Repost: Source: Ubuntu Geek.
People sometimes have to do a reinstall of their Ubuntu system for various reasons (been playing/experimenting with configuration/drivers/other packages or just because something is badly broken) but remembering all the extra packages you have installed can be a chore – but here is the simple solution:
On your old system (assuming it is still working), start up Synaptic and go to:
File-Save Markings and choose a file name along with a location (like a USB drive) that you can use when you have installed your new system)
This file contains a list of all your currently installed packages, and when you have installed and booted up your new system (and configured your repositories to the best for your location ) then start up Synaptic and go to:
File-Read Markings and point it at your saved file, and after that has completed then select Apply to kick off the download & installation of all of those packages you had installed previously!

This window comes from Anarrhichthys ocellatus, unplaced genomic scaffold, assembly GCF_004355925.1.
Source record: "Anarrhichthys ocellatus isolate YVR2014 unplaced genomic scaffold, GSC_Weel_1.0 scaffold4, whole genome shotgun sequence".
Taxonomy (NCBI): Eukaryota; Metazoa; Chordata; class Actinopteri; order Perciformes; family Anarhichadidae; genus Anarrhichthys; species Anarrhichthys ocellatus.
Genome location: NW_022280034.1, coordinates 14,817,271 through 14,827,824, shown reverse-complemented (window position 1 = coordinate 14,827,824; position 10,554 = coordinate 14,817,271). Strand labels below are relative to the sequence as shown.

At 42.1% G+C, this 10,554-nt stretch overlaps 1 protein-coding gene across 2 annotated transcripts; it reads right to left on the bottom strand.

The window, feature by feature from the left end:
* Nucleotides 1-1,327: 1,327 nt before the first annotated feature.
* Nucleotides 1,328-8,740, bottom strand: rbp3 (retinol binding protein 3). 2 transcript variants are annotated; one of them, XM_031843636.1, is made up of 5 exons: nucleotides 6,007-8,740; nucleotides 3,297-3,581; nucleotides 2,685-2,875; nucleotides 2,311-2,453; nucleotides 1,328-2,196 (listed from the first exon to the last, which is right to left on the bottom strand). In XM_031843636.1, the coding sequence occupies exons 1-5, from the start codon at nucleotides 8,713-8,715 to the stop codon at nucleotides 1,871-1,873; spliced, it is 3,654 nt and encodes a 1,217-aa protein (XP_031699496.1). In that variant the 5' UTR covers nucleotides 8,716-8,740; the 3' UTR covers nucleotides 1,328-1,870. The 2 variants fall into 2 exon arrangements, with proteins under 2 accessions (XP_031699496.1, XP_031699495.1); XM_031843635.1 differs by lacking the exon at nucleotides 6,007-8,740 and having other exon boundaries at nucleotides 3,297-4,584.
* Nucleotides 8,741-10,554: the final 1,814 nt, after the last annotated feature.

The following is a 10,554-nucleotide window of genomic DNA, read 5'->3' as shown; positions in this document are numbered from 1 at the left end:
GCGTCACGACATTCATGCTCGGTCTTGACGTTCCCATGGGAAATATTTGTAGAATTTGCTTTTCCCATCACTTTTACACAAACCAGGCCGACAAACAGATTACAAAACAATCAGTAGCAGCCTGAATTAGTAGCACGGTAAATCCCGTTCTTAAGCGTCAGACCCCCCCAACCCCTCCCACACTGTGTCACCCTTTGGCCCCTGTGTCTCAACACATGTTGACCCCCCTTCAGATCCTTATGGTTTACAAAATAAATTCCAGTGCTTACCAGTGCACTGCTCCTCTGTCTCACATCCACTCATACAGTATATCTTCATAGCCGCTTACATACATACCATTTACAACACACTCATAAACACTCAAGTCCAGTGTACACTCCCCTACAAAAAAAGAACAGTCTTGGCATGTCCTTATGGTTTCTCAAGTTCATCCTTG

There are also apt-get command line functions that achieve the same outcome, so those who don’t have/use Synaptic can still do this.
You will still have to do any special configuration changes that you had on the old system, but at least all of the packages are now in the new system.
This is also very handy for moving to new hardware/duplicating setups etc.
Be aware that doing this between different Ubuntu versions may cause complications because some packages may not be in a later version or have different names.
Note:- Don’t forget to backup your sources before you reinstall.
sudo cp /etc/apt/sources.list ~/sources.list.backup
Otherwise if you have added any PPAs or other sources, this tip won’t work.